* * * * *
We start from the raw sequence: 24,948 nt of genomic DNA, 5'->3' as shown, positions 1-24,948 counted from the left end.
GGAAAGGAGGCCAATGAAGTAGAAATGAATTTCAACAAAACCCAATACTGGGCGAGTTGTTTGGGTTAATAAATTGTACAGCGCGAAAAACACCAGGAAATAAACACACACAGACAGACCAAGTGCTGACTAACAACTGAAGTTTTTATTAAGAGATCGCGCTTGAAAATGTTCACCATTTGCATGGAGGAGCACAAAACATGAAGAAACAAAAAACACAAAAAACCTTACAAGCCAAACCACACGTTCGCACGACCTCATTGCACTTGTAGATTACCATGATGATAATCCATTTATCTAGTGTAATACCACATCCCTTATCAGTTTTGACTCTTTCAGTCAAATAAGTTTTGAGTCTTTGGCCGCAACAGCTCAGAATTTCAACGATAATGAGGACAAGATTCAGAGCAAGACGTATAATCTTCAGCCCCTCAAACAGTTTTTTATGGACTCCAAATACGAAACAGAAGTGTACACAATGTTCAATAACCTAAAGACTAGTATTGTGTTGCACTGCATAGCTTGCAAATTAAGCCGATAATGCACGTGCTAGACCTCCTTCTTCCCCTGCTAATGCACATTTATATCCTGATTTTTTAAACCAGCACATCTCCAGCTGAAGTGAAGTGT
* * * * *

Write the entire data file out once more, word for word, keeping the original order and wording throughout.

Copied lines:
We start from the raw sequence: 24,948 nt of genomic DNA, 5'->3' as shown, positions 1-24,948 counted from the left end.
GGAAAGGAGGCCAATGAAGTAGAAATGAATTTCAACAAAACCCAATACTGGGCGAGTTGTTTGGGTTAATAAATTGTACAGCGCGAAAAACACCAGGAAATAAACACACACAGACAGACCAAGTGCTGACTAACAACTGAAGTTTTTATTAAGAGATCGCGCTTGAAAATGTTCACCATTTGCATGGAGGAGCACAAAACATGAAGAAACAAAAAACACAAAAAACCTTACAAGCCAAACCACACGTTCGCACGACCTCATTGCACTTGTAGATTACCATGATGATAATCCATTTATCTAGTGTAATACCACATCCCTTATCAGTTTTGACTCTTTCAGTCAAATAAGTTTTGAGTCTTTGGCCGCAACAGCTCAGAATTTCAACGATAATGAGGACAAGATTCAGAGCAAGACGTATAATCTTCAGCCCCTCAAACAGTTTTTTATGGACTCCAAATACGAAACAGAAGTGTACACAATGTTCAATAACCTAAAGACTAGTATTGTGTTGCACTGCATAGCTTGCAAATTAAGCCGATAATGCACGTGCTAGACCTCCTTCTTCCCCTGCTAATGCACATTTATATCCTGATTTTTTAAACCAGCACATCTCCAGCTGAAGTGAAGTGT